I Wish (The Autism Mom’s Lament)

 A Poem by Maia Chung 

When a child is born with Autism
the chances of he or she contributing to the economy is slim,
sciences say that early intervention in the Autistic brain,
increases positive chances; that due to the disorder are dim.
I wished I lived somewhere where my boy could get this help
At a decent cost,
And that others like him could also find the help; that would not make them lost.
I dream sometimes that  I’ve  moved faraway from here and all my sons
and me start a new day,
In a place configured for his needs and where we have the means to pay.
Ours is not the toughest lot to bear
But man’s duty is not to judge his cross; against his fellow man’s cares
These words don’t make it better
But provide a vent
To keep me chugging,
And not relent.
I wish a million things each day
And one of these million wishes is: I wish that Autism was not hell to pay.


Maia Chung

6 thoughts on “I Wish (The Autism Mom’s Lament)

  • FU! Why SHOULD a parent be satisfied with less than the recommended treatments for their child? When you know your child is capable of growing and learning more, why would you be content to let them make less progress just because services are unaffordable? In my mind, that’d be poor parenting.

    And where have you been living that the focus is only on the struggles of autism?!? All I see in the news during Autism Awareness month is the upbeat stories of early intervention and recovery. With the increase in autism, people need to hear of the reality of autism. Where are the stories of 15-year-olds smearing poop all over the walls of their room, children who pull out all their hair, children who die after eloping, adult children who need round-the-clock care, etc…?

    Also, I’d like you to explain to me the “positives” of autism. Are there any blogs out there that concentrate on the positives of cancer, diabetes, cerebral palsy?

    • @graemesautism Welcome to Autisable, where all aspects of autism are shared, even the poop smearing ones.

      Sounds to me that you have your journey as well. Feel free to submit a post, sharing what you just described in your comment. This is what Autisable is all about!

      We each have our own journey, so let’s learn from each other.

  • @drunkdevotchkababy@xanga – I find what you have said to be completely untrue.  There would be enough to satisfy us… you know what that is?  Providing the services proven to help treat autism, without the conflict of interest in regard to state and federal budgets, which more often than not limit access to these services.  If you had to fight constantly and still not get many things that would help your child, you would be a little negative too.  Do you think people with children that have cancer feel this way?  Would you even dare to say something like that about someone who had a child with cancer getting denied treatment? They aren’t constantly denied services and invalidated by government controlled agencies.  I’m sure health insurance is still an issue for them, but even then there aren’t people like you out there chastising the parents saying “nothing is ever good enough for those cancer parents.”  I’m guessing by the ignorance of your statement that you do not have a child with autism.  I love my daughter for everything she is and I do not find autism to be completely negative.  There are a lot of positives and she is doing really well actually, but that is because I have fought tirelessly for her to get treatment that has greatly benefited her.  Still, I am not completely satisfied because I have had to pay out of pocket, fight tooth and nail and still I am sacrificing some treatments I think could help her because there just isn’t enough funding personally or federally.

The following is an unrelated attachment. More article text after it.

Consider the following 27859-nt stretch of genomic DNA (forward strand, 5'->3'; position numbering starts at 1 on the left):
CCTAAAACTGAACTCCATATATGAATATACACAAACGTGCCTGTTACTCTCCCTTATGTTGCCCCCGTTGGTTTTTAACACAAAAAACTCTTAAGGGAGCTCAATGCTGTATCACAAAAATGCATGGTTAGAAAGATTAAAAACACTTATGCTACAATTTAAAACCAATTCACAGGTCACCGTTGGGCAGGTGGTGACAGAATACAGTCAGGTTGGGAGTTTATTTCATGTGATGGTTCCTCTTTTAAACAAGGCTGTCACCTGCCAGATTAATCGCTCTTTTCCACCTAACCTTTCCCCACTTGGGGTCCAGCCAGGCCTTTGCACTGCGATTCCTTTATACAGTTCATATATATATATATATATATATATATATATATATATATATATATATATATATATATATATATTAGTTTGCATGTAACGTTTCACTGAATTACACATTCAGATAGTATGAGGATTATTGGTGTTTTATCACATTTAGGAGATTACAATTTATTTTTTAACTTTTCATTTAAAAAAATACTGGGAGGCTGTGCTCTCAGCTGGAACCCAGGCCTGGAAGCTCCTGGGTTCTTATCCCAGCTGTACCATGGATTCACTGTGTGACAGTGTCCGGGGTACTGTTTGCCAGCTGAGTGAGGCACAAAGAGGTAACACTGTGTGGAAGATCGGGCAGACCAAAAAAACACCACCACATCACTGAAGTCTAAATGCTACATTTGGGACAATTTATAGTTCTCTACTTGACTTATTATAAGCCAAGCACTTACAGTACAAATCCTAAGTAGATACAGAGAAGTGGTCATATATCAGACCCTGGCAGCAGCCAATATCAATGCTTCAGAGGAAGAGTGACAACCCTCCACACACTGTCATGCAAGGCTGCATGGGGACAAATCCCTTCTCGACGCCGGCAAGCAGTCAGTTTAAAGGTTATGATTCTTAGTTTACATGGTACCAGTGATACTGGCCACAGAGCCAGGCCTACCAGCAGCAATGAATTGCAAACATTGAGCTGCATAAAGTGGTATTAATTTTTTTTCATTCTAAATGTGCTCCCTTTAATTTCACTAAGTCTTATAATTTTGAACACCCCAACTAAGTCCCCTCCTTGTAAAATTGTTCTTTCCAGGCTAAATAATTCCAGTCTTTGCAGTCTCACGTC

• Heartbreaking and the truth of a parents struggle so truthful.
    But for once, I wish someone would write a blog about the positives of autism. The positives of what can happen when a child is diagnosed with autism. Instead of always the heartbreaking, mostly truthful struggles. There is so much more than that.
    One day, if I get my way, things will change for children and parents that have autism in their lives.
    But I have a feeling that no matter what health professionals, community living professionals, or school professionals do it will never be enough in the eyes of people who have children with autism.


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